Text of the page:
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NIP Blight in Wheeling

Editor, News-Register:

Most of you that read this letter live in areas of Wheeling that haven’t been touched by the blight that some of our fellow citizens have to live beside.

So you might have a hard time grasping the daily sight of an abandoned, vacant, or poorly maintained structure next door.

Buildings with broken windows, missing siding, loose gutters, mold, and missing downspouts; yards overgrown with weeds, bushes, and trees.

In some cases topped off by litter and abandoned junk and trash. You don’t know what it’s like to want to take care of your home, but lack the incentive to try and keep your property in reasonable shape under those circumstances.

The city is fully aware of the conditions just mentioned, and have, to put it nicely, ignored providing the leadership and funding necessary to begin attacking the problem(s).

Instead, the city of Wheeling created a program in May of 2017 titled “Facade Improvement Program” (FIP) to provide one-time reimbursement (grants) up to $15,000 to privately owned commercial buildings within the central business district “to support the revitalization of the city’s downtown business district…that enhance the appearance of buildings and properties and eliminate blight and non-conforming design standards.”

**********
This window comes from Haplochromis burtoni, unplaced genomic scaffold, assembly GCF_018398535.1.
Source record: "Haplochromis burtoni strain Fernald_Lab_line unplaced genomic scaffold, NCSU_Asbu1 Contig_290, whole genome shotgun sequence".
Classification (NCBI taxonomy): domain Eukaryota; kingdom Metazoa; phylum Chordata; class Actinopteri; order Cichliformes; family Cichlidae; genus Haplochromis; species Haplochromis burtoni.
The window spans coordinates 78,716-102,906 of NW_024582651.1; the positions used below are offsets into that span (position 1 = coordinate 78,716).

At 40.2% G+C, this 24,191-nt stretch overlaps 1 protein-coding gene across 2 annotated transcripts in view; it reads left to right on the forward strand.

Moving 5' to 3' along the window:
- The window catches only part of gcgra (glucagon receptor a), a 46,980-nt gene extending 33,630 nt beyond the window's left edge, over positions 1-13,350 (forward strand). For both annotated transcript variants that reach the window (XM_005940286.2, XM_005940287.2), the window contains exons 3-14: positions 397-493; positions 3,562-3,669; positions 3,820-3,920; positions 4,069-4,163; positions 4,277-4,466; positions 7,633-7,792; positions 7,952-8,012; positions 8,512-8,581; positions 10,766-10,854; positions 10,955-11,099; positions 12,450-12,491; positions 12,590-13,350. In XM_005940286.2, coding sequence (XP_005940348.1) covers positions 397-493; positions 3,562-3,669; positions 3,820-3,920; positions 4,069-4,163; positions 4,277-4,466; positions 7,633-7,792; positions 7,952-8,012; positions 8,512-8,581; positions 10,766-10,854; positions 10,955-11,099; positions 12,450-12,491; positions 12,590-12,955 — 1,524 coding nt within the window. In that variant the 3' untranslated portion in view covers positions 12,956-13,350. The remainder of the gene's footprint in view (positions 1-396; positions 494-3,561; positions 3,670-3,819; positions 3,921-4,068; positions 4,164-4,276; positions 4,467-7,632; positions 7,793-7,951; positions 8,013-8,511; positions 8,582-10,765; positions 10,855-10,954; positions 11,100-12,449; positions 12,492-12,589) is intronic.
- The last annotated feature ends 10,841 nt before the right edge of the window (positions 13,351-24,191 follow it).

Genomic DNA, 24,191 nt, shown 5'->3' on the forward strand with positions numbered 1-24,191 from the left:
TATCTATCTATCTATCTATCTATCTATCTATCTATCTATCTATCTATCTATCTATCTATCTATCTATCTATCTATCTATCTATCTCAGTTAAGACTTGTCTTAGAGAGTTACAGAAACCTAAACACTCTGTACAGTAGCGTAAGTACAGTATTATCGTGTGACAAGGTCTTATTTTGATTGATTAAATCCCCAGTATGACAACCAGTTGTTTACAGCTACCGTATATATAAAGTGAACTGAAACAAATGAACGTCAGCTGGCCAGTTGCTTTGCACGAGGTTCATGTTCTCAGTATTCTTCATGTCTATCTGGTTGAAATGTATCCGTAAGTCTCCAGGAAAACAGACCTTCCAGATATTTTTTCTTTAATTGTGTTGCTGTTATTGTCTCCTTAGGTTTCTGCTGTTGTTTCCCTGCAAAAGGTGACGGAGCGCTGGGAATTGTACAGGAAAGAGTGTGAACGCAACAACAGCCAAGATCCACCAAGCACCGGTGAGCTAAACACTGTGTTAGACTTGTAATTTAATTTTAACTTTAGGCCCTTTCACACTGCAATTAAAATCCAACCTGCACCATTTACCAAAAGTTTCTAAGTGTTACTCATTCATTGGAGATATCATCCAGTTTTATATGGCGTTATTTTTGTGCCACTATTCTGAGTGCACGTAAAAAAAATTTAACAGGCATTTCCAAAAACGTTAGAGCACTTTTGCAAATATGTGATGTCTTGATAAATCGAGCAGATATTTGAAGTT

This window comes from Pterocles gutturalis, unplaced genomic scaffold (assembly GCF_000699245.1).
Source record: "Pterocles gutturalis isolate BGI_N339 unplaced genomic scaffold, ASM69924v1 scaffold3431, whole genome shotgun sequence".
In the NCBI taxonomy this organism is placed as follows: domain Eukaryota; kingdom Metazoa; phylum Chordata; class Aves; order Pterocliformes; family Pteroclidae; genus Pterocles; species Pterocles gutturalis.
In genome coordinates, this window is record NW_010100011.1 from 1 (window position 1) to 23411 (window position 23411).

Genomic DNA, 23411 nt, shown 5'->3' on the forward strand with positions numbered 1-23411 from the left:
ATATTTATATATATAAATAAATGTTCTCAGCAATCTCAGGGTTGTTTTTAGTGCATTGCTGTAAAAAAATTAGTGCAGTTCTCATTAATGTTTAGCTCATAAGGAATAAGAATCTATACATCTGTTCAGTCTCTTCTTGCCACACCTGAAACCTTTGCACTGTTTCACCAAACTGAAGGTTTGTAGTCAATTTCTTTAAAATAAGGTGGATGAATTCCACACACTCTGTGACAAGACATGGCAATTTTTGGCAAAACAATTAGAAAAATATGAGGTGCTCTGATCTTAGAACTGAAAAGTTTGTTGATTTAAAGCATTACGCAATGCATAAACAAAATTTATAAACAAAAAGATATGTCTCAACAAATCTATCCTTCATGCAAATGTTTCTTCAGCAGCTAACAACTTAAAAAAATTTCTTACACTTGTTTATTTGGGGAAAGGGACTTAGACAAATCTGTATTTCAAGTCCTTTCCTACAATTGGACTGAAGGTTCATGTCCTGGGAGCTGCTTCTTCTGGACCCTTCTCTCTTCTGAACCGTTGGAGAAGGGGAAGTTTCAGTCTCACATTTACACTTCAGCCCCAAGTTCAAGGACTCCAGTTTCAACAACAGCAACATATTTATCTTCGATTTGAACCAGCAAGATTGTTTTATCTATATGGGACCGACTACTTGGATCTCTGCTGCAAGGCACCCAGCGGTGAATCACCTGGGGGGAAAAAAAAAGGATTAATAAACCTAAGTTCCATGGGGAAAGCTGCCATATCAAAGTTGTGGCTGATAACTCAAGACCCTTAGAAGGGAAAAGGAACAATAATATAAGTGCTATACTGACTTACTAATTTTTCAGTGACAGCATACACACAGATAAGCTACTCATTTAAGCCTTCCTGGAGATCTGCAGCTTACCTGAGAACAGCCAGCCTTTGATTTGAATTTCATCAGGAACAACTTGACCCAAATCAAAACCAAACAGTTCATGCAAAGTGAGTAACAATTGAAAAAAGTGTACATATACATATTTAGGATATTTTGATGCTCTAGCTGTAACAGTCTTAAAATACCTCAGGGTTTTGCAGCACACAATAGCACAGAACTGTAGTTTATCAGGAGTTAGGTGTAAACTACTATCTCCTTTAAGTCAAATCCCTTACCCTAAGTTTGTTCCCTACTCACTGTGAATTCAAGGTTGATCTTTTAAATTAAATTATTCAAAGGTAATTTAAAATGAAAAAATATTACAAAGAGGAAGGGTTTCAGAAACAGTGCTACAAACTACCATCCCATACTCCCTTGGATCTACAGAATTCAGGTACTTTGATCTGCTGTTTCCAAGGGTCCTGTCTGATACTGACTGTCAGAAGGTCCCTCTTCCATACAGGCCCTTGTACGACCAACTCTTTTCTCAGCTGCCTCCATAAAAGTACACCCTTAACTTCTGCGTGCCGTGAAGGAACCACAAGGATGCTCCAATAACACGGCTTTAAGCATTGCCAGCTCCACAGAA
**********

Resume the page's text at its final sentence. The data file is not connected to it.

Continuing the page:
In my opinion, and what I would advocate for, is the (FIP) program being changed to the “Neighborhood Improvement Program” (NIP).

I envision that program as a means to offer one-time low or no-interest loans to low- and moderate-income owner-occupied structures throughout the city, so those home owners can afford to make improvements to their property.

Funding for new roofs, siding, windows, electrical upgrades, plumbing, heating, insulation, etc. would be made available.

That, coupled with an aggressive code enforcement effort for maintenance and upkeep of rental properties, demolition of abandoned properties, and a mandatory requirement for all structures to carry fire and liability insurance, could result in a reversal of the spread of the urban blight we are witnessing.

Unfortunately, some of you, the ones that actually can make a difference, qre reluctant, or don’t care enough about your city, to take a stand regarding this matter. Stabilize the neighborhoods and property values, eradicate the blight of vacant and abandoned buildings, and help our struggling taxpayers in remodeling and upgrading their homes.

Together we can grow Wheeling and truly underline why it is called “The Friendly City”.

Hope springs eternal!

J. Jacobs

Wheeling

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